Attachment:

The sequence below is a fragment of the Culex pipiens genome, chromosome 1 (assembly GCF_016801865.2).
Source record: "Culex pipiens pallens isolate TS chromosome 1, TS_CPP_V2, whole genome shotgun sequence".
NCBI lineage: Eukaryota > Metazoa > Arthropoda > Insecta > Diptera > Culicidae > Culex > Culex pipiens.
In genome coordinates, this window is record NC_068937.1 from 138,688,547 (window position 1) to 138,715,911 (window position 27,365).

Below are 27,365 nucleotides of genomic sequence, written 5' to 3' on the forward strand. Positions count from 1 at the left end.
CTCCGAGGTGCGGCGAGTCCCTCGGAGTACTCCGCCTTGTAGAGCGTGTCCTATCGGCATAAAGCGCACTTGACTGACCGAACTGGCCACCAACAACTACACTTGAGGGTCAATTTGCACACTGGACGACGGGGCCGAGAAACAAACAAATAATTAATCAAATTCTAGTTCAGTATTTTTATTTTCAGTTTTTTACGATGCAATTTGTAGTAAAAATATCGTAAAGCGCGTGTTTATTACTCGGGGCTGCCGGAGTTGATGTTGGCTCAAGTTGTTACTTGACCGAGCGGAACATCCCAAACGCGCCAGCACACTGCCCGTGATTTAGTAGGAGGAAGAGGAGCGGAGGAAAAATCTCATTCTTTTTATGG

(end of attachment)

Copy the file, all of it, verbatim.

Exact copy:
The sequence below is a fragment of the Culex pipiens genome, chromosome 1 (assembly GCF_016801865.2).
Source record: "Culex pipiens pallens isolate TS chromosome 1, TS_CPP_V2, whole genome shotgun sequence".
NCBI lineage: Eukaryota > Metazoa > Arthropoda > Insecta > Diptera > Culicidae > Culex > Culex pipiens.
In genome coordinates, this window is record NC_068937.1 from 138,688,547 (window position 1) to 138,715,911 (window position 27,365).

Below are 27,365 nucleotides of genomic sequence, written 5' to 3' on the forward strand. Positions count from 1 at the left end.
CTCCGAGGTGCGGCGAGTCCCTCGGAGTACTCCGCCTTGTAGAGCGTGTCCTATCGGCATAAAGCGCACTTGACTGACCGAACTGGCCACCAACAACTACACTTGAGGGTCAATTTGCACACTGGACGACGGGGCCGAGAAACAAACAAATAATTAATCAAATTCTAGTTCAGTATTTTTATTTTCAGTTTTTTACGATGCAATTTGTAGTAAAAATATCGTAAAGCGCGTGTTTATTACTCGGGGCTGCCGGAGTTGATGTTGGCTCAAGTTGTTACTTGACCGAGCGGAACATCCCAAACGCGCCAGCACACTGCCCGTGATTTAGTAGGAGGAAGAGGAGCGGAGGAAAAATCTCATTCTTTTTATGG